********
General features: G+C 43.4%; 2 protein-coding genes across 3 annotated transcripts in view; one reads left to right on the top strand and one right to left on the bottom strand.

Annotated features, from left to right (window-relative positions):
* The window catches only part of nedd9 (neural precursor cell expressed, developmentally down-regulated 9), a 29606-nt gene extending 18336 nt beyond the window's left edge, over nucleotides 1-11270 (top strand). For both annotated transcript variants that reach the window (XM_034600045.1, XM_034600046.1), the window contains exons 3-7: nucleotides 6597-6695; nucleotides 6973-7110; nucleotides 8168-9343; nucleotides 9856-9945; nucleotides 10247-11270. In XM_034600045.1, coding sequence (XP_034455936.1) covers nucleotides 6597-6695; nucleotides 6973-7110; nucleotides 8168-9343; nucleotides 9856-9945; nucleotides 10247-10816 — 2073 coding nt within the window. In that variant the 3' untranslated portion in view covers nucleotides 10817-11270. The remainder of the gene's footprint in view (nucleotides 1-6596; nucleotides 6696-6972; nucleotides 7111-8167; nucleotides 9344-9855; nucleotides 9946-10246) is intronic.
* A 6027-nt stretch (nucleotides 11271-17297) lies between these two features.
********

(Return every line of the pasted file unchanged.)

General features: G+C 43.4%; 2 protein-coding genes across 3 annotated transcripts in view; one reads left to right on the top strand and one right to left on the bottom strand.

Annotated features, from left to right (window-relative positions):
* The window catches only part of nedd9 (neural precursor cell expressed, developmentally down-regulated 9), a 29606-nt gene extending 18336 nt beyond the window's left edge, over nucleotides 1-11270 (top strand). For both annotated transcript variants that reach the window (XM_034600045.1, XM_034600046.1), the window contains exons 3-7: nucleotides 6597-6695; nucleotides 6973-7110; nucleotides 8168-9343; nucleotides 9856-9945; nucleotides 10247-11270. In XM_034600045.1, coding sequence (XP_034455936.1) covers nucleotides 6597-6695; nucleotides 6973-7110; nucleotides 8168-9343; nucleotides 9856-9945; nucleotides 10247-10816 — 2073 coding nt within the window. In that variant the 3' untranslated portion in view covers nucleotides 10817-11270. The remainder of the gene's footprint in view (nucleotides 1-6596; nucleotides 6696-6972; nucleotides 7111-8167; nucleotides 9344-9855; nucleotides 9946-10246) is intronic.
* A 6027-nt stretch (nucleotides 11271-17297) lies between these two features.